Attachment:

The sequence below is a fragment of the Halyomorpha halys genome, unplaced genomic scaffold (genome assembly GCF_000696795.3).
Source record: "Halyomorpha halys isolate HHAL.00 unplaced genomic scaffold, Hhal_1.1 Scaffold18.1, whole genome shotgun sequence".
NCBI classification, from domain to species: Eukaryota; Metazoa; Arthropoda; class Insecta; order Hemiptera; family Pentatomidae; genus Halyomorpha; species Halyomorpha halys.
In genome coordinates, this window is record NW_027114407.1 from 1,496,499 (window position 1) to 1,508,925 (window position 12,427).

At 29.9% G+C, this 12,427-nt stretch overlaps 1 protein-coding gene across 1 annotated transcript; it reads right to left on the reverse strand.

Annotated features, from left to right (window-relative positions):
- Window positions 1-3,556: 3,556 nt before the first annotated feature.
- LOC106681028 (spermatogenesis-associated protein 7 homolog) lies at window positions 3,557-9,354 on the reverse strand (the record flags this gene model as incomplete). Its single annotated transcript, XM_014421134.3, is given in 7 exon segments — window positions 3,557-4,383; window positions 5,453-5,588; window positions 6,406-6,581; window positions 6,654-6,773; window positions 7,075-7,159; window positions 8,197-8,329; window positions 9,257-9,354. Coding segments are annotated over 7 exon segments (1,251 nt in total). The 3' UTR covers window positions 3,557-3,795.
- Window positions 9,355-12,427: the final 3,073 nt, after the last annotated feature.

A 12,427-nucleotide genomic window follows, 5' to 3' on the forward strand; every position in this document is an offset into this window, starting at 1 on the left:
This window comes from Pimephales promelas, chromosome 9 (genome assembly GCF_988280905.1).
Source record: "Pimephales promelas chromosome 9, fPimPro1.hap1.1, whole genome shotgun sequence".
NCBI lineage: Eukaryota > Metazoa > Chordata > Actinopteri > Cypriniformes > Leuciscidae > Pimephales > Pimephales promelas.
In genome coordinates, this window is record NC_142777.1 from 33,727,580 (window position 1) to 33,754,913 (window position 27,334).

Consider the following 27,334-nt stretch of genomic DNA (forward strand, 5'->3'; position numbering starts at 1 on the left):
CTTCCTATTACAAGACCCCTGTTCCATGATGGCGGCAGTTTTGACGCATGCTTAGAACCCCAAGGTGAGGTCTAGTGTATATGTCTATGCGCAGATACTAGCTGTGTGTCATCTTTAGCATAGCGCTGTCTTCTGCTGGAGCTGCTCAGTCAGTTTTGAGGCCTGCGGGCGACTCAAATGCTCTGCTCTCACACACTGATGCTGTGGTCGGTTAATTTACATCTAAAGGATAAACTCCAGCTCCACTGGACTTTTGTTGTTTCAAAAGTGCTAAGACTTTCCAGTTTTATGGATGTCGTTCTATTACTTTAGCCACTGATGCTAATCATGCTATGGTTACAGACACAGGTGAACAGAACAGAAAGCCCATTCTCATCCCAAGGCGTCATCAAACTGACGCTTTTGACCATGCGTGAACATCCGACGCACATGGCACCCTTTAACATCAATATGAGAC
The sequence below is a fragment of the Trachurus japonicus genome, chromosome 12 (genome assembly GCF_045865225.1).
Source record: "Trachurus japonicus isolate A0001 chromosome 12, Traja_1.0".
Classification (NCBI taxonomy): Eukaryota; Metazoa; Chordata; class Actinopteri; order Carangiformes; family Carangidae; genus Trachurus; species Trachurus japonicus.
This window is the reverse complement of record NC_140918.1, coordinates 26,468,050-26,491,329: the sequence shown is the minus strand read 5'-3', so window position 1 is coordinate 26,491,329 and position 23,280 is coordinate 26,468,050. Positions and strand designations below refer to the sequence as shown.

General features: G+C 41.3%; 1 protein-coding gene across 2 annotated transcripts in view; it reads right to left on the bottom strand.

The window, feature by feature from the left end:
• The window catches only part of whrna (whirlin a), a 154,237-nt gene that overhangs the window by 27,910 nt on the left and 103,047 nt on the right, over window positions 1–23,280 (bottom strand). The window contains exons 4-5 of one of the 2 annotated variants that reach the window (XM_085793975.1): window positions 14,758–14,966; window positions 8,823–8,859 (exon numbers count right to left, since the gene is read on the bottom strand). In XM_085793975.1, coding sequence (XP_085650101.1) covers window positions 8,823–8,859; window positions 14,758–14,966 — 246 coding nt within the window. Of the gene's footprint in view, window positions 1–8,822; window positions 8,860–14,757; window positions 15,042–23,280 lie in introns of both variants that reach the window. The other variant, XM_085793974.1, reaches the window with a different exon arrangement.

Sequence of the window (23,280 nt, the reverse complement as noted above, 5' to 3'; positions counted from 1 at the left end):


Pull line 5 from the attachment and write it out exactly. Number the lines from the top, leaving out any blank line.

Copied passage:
At 29.9% G+C, this 12,427-nt stretch overlaps 1 protein-coding gene across 1 annotated transcript; it reads right to left on the reverse strand.